Stress and Strain
The term stress (s) is used to express the loading in terms of force applied to a certain cross-sectional area of an object. From the perspective of loading, stress is the applied force or system of forces that tends to deform a body. From the perspective of what is happening within a material, stress is the internal distribution of forces within a body that balance and react to the loads applied to it. The stress distribution may or may not be uniform, depending on the nature of the loading condition. For example, a bar loaded in pure tension will essentially have a uniform tensile stress distribution. However, a bar loaded in bending will have a stress distribution that changes with distance perpendicular to the normal axis.
Simplifying assumptions are often used to represent stress as a vector quantity for many engineering calculations and for material property determination. The word "vector" typically refers to a quantity that has a "magnitude" and a "direction". For example, the stress in an axially loaded bar is simply equal to the applied force divided by the bar's cross-sectional area.
Some common measurements of stress are:
Psi = lbs/in2 (pounds per square inch)
ksi or kpsi = kilopounds/in2 (one thousand or 103 pounds per square inch)
Pa = N/m 2 (Pascals or Newtons per square meter)
kPa = Kilopascals (one thousand or 103 Newtons per square meter)
GPa = Gigapascals (one million or 106 Newtons per square meter)
*Any metric prefix can be added in front of psi or Pa to indicate the multiplication factor
It must be noted that the stresses in most 2-D or 3-D solids are actually more complex and need be defined more methodically. The internal force acting on a small area of a plane can be resolved into three components: one normal to the plane and two parallel to the plane. The normal force component divided by the area gives the normal stress (s), and parallel force components divided by the area give the shear stress (t). These stresses are average stresses as the area is finite, but when the area is allowed to approach zero, the stresses become stresses at a point. Since stresses are defined in relation to the plane that passes through the point under consideration, and the number of such planes is infinite, there appear an infinite set of stresses at a point. Fortunately, it can be proven that the stresses on any plane can be computed from the stresses on three orthogonal planes passing through the point. As each plane has three stresses, the stress tensor has nine stress components, which completely describe the state of stress at a point.
Strain is the response of a system to an applied stress. When a material is loaded with a force, it produces a stress, which then causes a material to deform. Engineering strain is defined as the amount of deformation in the direction of the applied force divided by the initial length of the material. This results in a unitless number, although it is often left in the unsimplified form, such as inches per inch or meters per meter. For example, the strain in a bar that is being stretched in tension is the amount of elongation or change in length divided by its original length. As in the case of stress, the strain distribution may or may not be uniform in a complex structural element, depending on the nature of the loading condition.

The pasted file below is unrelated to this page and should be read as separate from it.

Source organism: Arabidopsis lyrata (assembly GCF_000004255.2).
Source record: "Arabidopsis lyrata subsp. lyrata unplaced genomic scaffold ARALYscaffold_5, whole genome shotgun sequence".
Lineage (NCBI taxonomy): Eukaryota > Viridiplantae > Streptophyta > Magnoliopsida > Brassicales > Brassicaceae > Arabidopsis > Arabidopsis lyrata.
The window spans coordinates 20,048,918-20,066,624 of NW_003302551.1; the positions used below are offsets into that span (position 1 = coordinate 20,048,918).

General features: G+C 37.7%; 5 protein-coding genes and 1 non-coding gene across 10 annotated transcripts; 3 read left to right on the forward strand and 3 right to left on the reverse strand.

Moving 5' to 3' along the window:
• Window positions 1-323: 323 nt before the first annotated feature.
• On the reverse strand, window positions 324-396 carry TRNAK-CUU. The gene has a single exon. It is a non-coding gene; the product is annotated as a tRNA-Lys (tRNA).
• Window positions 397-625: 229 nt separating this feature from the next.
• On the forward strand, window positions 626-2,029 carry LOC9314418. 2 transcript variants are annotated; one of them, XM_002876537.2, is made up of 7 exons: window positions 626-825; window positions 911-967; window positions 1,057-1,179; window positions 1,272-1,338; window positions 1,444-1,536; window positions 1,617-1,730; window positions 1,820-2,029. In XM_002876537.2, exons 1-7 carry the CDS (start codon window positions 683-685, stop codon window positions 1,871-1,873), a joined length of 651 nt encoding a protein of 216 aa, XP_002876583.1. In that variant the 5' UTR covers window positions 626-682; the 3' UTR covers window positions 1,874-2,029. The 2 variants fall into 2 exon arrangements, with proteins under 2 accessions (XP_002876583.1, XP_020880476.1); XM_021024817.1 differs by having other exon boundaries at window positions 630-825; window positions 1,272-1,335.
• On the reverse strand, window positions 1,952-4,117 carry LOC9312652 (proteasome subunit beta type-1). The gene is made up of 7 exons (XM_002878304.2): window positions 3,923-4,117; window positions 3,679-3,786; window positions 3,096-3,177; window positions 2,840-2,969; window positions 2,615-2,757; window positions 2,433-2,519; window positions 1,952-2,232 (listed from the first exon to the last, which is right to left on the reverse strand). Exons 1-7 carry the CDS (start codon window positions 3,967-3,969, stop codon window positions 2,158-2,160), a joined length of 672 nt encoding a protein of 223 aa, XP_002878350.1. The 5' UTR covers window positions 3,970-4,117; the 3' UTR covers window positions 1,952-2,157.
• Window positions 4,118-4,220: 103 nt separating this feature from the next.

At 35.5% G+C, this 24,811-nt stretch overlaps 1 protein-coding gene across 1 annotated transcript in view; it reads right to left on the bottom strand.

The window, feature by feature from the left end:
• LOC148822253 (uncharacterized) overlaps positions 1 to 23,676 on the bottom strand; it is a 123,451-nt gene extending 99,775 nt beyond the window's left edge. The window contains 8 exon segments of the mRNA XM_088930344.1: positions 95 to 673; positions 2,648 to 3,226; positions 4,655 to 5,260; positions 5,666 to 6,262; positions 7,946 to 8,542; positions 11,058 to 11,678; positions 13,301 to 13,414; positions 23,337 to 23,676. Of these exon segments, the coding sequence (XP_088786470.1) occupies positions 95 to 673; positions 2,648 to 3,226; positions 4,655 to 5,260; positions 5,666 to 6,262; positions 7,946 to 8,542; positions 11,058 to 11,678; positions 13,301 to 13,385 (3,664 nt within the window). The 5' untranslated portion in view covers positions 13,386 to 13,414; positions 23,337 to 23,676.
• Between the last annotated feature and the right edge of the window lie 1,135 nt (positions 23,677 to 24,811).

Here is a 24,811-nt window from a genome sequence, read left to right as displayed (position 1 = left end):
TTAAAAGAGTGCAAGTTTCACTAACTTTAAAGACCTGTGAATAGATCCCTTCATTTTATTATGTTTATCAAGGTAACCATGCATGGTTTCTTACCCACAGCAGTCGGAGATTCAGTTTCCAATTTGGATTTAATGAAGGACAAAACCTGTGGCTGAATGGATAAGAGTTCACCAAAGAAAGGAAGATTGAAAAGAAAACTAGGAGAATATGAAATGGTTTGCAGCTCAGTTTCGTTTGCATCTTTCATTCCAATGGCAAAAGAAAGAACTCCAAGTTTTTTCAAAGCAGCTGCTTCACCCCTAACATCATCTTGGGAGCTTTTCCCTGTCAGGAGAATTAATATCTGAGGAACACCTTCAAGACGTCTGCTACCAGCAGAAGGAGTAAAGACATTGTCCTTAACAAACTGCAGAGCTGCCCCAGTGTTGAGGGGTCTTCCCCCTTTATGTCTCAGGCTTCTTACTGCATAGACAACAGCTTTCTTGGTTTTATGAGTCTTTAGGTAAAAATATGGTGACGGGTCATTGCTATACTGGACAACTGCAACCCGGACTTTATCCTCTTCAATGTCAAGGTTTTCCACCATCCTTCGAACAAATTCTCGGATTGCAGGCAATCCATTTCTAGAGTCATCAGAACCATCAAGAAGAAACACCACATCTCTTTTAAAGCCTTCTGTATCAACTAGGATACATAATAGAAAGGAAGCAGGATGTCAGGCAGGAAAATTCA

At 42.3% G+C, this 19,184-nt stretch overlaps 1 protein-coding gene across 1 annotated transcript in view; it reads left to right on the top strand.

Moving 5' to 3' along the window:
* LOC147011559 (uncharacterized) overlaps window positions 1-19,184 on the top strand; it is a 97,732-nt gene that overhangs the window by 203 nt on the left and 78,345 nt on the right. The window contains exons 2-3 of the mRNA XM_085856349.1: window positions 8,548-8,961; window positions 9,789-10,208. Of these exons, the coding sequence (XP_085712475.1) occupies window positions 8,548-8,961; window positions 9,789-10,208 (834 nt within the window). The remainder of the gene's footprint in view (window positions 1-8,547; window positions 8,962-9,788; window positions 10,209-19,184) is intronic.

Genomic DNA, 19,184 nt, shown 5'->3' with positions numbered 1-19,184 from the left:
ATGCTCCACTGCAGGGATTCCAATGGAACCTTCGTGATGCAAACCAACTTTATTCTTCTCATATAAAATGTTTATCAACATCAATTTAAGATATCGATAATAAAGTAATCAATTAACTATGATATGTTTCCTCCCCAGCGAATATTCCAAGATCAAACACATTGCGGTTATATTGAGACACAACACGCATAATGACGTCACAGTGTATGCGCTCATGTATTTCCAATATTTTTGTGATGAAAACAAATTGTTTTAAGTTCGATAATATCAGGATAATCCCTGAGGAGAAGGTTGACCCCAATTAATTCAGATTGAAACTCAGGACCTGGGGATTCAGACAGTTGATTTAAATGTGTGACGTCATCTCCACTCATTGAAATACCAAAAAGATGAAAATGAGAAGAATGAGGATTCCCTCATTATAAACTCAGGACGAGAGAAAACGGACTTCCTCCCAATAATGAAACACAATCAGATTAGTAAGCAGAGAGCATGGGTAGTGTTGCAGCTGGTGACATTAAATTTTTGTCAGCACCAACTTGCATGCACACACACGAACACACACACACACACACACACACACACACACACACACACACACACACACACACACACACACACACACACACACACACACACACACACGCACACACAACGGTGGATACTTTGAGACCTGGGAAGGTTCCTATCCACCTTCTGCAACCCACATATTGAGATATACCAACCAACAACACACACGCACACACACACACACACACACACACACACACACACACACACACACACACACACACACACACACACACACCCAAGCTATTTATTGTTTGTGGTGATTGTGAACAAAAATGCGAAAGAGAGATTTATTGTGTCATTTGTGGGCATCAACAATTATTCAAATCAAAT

If the stress is small, the material may only strain a small amount and the material will return to its original size after the stress is released. This is called elastic deformation, because like elastic it returns to its unstressed state. Elastic deformation only occurs in a material when stresses are lower than a critical stress called the yield strength. If a material is loaded beyond it elastic limit, the material will remain in a deformed condition after the load is removed. This is called plastic deformation.
Engineering and True Stress and Strain
The discussion above focused on engineering stress and strain, which use the fixed, undeformed cross-sectional area in the calculations. True stress and strain measures account for changes in cross-sectional area by using the instantaneous values for the area. The engineering stress-strain curve does not give a true indication of the deformation characteristics of a metal because it is based entirely on the original dimensions of the specimen, and these dimensions change continuously during the testing used to generate the data.
Engineering stress and strain data is commonly used because it is easier to generate the data and the tensile properties are adequate for engineering calculations. When considering the stress-strain curves in the next section, however, it should be understood that metals and other materials continues to strain-harden until they fracture and the stress required to produce further deformation also increase.
When an axial load is applied to a piece of material with a uniform cross-section, the norm al stress will be uniformly distributed over the cross-section. However, if a hole is drilled in the material, the stress distribution will no longer be uniform. Since the material that has been removed from the hole is no longer available to carry any load, the load must be redistributed over the remaining material. It is not redistributed evenly over the entire remaining cross-sectional area but instead will be redistributed in an uneven pattern that is highest at the edges of the hole as shown in the image. This phenomenon is known as stress concentration.